Metro reporter Robyn Young will be taking readers on a whirlwind tour of the trials and tribulations of buying her first home. Check back every week for her accounts.

Finally, I have a home.

When we last left off, I had purchased and backed out of a new loft property in a matter of a week.

In the midst of the fiasco that included discovering the building was not yet approved for residential use by the city, I came across a lovely, one-bedroom condo resale in the heart of Yonge and Eglinton.

The unit may not have had original, 17-foot wood slat ceilings, stainless steel countertops or glass tile backsplashes, but it did have a parking space, a locker, 24-hour security and a short commute to work. In the end, my conservative side won out.

By the time I came across it I had looked at so many different kinds many of homes — semis in Leslieville, towns in King West and lofts near High Park — and this one just seemed to fit.

Another bonus: It didn’t fly off the market in a matter of hours like some of the others.

I actually had the chance to view the unit twice before deciding to make an offer and by that time it had been listed for about three days.

Taking our time because we knew there were no other offers on the table, my agent and I went through the paperwork one Friday afternoon and decided to offer a little under the asking price of $299,900; most recent one bedroom sales in the building had gone for around $285,000 so we decided to offer $285,000.

No sooner had we registered an offer than three additional offers came in.

“This means we’ll have to go up to the asking price,” my agent told me. I was prepared to go to asking, but no more, I said, and she agreed. The deadline for the vendor to make a decision was 10 p.m. that night and around supper time, my agent informed me a fourth offer had been added to the mix.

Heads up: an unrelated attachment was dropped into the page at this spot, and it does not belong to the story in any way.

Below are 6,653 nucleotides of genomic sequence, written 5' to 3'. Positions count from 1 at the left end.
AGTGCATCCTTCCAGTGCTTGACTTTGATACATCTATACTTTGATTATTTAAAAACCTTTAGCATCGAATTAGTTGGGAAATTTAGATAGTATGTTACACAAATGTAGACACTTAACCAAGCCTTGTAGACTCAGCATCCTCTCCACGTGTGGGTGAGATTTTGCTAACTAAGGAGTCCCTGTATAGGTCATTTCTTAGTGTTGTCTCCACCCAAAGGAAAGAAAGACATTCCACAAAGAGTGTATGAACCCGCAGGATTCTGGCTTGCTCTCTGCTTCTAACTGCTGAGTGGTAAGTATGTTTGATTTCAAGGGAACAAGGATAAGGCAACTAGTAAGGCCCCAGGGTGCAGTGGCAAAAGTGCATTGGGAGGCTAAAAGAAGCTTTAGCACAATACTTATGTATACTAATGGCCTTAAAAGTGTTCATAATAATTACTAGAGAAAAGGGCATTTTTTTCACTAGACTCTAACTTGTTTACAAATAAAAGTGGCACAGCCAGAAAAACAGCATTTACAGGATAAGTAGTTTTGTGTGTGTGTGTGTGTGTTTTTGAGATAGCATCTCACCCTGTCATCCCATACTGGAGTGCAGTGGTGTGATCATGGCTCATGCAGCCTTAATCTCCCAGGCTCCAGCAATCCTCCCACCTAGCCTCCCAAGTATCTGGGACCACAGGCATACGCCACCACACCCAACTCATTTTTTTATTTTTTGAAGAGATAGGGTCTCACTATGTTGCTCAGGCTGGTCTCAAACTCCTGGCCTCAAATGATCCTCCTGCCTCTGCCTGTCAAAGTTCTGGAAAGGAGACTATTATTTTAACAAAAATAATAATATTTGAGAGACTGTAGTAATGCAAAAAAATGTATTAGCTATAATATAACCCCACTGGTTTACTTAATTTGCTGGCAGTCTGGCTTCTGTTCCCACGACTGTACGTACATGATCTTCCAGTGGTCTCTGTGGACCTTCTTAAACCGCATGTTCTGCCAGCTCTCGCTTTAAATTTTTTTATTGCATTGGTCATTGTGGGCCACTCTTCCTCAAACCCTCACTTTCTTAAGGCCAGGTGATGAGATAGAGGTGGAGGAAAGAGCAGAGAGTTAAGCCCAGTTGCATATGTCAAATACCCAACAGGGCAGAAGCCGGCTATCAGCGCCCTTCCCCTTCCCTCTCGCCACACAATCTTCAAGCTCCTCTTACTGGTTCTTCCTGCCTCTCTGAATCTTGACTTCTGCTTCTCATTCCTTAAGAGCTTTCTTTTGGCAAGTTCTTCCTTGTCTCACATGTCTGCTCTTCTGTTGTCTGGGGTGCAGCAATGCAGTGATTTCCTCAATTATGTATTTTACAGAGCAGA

“This means you probably won’t get it,” she said apologetically.

“But someone else is going to get it for over asking and I don’t think it’s worth it; I don’t want you to be in that situation.”

I agreed and carried on with my evening, assuming the unit was lost.

By 10 p.m. I hadn’t heard back and figured it was all over and some lucky person with money to burn had my cosy new condo.

But the next morning, I was awoken from my lazy Saturday sleep in by a phone call and a message from my agent asking to call her back as soon as possible. “It looks like things have turned in our favour!” she said excitedly in the message. When I called her back I found out that although we didn’t have the highest offer, the seller liked our earlier closing date the best.

She later filled me in that she’d spent the evening haggling back and forth with the selling agent; it turned out they were very eager to give me the unit but wanted us to hike the price a bit to compete with the other offers. “I told him our offer was firm and the condo wasn’t worth any more than that,” she relayed.

Indeed, just when I thought all hope was lost in this money-hungry world of Toronto real estate with bidding wars on simple one-bedroom condos and homes selling for well over the asking price, a little ray of light came shining through: It turned out another reason I got the condo was because I had met the owner twice and she liked me the best. Simple as that.

Check back next week for the flurry of paperwork that comes with closing.

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